[Show abstract][Hide abstract] ABSTRACT: Limited studies have reported the in vivo reflectance confocal microscopy (RCM) features of lentigo maligna (LM). A total of 64 RCM features were scored retrospectively and blinded to diagnosis in a consecutive series of RCM sampled, clinically equivocal, macules of the face (n=81 LM, n=203 benign macules (BMs)). In addition to describing RCM diagnostic features for LM (univariate), an algorithm was developed (LM score) to distinguish LM from BM. This comprised two major features each scoring +2 points (nonedged papillae and round large pagetoid cells > 20 microm), and four minor features; three scored +1 point each (three or more atypical cells at the dermoepidermal junction in five 0.5 x 0.5 mm(2) fields, follicular localization of atypical cells, and nucleated cells within the dermal papillae), and one (negative) feature scored -1 point (a broadened honeycomb pattern). A LM score of > or = 2 resulted in a sensitivity of 85% and specificity of 76% for the diagnosis of LM (odds ratio (OR) for LM 18.6; 95% confidence interval: 9.3-37.1). The algorithm was equally effective in the diagnosis of amelanotic lesions and showed good interobserver reproducibility (87%). In a test set of 29 LMs and 44 BMs, the OR for LM was 60.7 (confidence interval: 11.9-309) (93% sensitivity, 82% specificity).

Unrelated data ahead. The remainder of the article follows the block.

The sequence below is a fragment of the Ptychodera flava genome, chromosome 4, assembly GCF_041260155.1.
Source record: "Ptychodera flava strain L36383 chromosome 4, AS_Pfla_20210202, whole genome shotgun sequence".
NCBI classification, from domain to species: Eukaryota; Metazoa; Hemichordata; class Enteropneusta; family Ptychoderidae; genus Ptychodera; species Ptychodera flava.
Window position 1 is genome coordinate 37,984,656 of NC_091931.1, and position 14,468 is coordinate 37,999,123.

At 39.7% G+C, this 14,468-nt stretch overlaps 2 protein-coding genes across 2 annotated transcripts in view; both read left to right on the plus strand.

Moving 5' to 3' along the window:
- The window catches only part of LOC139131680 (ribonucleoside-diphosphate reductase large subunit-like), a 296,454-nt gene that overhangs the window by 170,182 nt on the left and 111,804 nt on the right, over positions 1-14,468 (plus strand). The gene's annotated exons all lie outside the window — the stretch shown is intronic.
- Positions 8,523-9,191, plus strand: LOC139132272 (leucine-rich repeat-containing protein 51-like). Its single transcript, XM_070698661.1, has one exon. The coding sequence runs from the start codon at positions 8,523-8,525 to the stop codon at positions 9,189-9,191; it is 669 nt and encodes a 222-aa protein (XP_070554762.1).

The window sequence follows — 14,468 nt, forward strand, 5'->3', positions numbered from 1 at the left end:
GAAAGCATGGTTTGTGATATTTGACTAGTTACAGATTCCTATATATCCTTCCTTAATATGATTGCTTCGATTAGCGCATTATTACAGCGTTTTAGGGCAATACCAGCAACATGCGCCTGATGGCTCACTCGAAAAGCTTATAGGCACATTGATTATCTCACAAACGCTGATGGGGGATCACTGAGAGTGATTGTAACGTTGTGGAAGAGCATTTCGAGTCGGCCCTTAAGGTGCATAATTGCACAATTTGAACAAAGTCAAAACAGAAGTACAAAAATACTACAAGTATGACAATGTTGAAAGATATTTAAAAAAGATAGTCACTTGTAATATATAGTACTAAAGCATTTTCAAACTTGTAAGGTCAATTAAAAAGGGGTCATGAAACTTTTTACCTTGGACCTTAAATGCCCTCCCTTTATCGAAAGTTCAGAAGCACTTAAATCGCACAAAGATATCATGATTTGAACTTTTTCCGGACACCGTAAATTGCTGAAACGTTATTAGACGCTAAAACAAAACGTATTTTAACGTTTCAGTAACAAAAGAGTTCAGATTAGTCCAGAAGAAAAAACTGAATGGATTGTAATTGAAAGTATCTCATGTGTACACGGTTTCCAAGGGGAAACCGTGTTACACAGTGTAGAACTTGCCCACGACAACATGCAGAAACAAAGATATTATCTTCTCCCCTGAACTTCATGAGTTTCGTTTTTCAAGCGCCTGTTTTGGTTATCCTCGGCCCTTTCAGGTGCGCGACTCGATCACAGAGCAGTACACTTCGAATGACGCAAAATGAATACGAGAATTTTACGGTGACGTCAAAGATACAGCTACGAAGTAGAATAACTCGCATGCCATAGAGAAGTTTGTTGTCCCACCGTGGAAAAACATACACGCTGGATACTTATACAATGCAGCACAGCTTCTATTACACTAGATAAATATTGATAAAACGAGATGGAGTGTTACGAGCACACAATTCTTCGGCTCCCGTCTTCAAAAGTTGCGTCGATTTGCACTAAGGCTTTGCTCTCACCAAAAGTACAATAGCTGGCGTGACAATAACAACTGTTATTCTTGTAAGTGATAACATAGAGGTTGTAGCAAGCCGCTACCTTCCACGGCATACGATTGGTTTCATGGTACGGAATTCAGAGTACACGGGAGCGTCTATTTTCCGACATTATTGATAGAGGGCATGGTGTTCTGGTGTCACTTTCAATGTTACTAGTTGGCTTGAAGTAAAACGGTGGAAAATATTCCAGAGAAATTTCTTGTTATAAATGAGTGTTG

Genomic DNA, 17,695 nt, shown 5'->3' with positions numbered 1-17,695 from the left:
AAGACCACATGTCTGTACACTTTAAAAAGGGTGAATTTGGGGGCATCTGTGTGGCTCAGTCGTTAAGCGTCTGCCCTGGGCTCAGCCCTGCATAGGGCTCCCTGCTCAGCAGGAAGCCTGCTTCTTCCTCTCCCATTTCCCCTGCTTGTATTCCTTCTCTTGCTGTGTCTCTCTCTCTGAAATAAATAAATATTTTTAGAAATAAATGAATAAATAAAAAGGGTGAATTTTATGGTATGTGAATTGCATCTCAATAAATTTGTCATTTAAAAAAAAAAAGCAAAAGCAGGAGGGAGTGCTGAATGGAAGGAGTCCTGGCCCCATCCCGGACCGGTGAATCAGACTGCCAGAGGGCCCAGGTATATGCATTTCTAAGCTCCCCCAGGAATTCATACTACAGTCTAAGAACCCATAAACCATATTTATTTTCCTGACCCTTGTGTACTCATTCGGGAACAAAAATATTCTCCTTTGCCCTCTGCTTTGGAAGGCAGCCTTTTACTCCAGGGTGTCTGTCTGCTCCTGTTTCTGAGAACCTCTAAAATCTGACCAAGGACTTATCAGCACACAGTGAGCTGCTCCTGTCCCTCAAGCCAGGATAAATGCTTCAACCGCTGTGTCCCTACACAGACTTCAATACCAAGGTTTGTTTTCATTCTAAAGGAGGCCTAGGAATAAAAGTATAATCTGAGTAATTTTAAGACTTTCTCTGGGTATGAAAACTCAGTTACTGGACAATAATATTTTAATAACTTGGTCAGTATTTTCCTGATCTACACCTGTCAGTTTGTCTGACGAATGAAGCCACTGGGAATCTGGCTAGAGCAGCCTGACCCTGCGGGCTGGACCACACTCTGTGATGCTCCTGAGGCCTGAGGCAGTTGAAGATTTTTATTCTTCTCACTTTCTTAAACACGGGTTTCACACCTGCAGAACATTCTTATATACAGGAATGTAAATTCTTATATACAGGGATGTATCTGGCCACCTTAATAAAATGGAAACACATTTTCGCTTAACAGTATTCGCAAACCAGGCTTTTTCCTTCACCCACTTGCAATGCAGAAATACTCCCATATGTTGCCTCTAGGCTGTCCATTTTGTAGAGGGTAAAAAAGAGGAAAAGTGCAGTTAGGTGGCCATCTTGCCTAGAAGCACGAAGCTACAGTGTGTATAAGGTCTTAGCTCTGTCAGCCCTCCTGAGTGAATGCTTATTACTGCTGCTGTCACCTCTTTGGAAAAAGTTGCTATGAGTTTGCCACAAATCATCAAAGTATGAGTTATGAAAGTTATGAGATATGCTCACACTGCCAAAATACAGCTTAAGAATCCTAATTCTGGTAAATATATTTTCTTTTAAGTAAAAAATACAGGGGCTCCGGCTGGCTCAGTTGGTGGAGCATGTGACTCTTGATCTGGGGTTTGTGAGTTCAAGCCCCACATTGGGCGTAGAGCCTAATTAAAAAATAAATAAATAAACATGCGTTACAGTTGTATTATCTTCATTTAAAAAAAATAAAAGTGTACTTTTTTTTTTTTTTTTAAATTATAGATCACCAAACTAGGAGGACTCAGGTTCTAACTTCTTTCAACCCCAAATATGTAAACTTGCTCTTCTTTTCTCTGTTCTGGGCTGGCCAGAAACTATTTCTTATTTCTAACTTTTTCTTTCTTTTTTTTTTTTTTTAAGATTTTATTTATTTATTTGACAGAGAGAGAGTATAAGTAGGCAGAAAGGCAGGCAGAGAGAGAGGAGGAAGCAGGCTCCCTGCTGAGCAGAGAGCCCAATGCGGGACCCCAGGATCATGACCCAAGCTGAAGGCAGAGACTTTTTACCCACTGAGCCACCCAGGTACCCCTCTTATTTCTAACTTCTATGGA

Journal of Investigative Dermatology 08/2010; 130(8):2080-91. · 6.19 Impact Factor
[Show abstract][Hide abstract] ABSTRACT: As the population continues to age, clinicians and dermatologists are increasingly faced with geriatric patients presenting with a range of dermatologic manifestations, including benign and malignant skin tumors. Knowledge of epidemiologic and morphologic features, including dermoscopy of common and benign melanocytic and nonmelanocytic skin tumors, provides the basis for a better understanding and management of problematic skin tumors in this age group. This article provides an overview of common and problematic skin lesions in elderly patients and addresses epidemiologic, clinical, and dermoscopic clues that aid the differential diagnosis and management of challenging skin lesions.
[Show abstract][Hide abstract] ABSTRACT: On the basis of a critical review of published literature, it is concluded that there is as yet insufficient evidence to conclude that the melanocytic lesion, which is currently known as "lentiginous melanoma," is a full-fledged melanoma, with the capacity to metastasize to distant sites and to cause the demise of the patient. It is proposed that this lesion is better designated as "lentiginous SAMPUS," that is, a superficial atypical melanocytic proliferation of uncertain significance, with a lentiginous, or predominantly lentiginous, arrangement of the junctional component. As there is uncertainty regarding its actual metastatic potential or the likelihood of progression to melanoma NOS, the lesion should be removed completely, with free surgical margins.
Advances in anatomic pathology 05/2014; 21(3):181-7. · 3.22 Impact Factor
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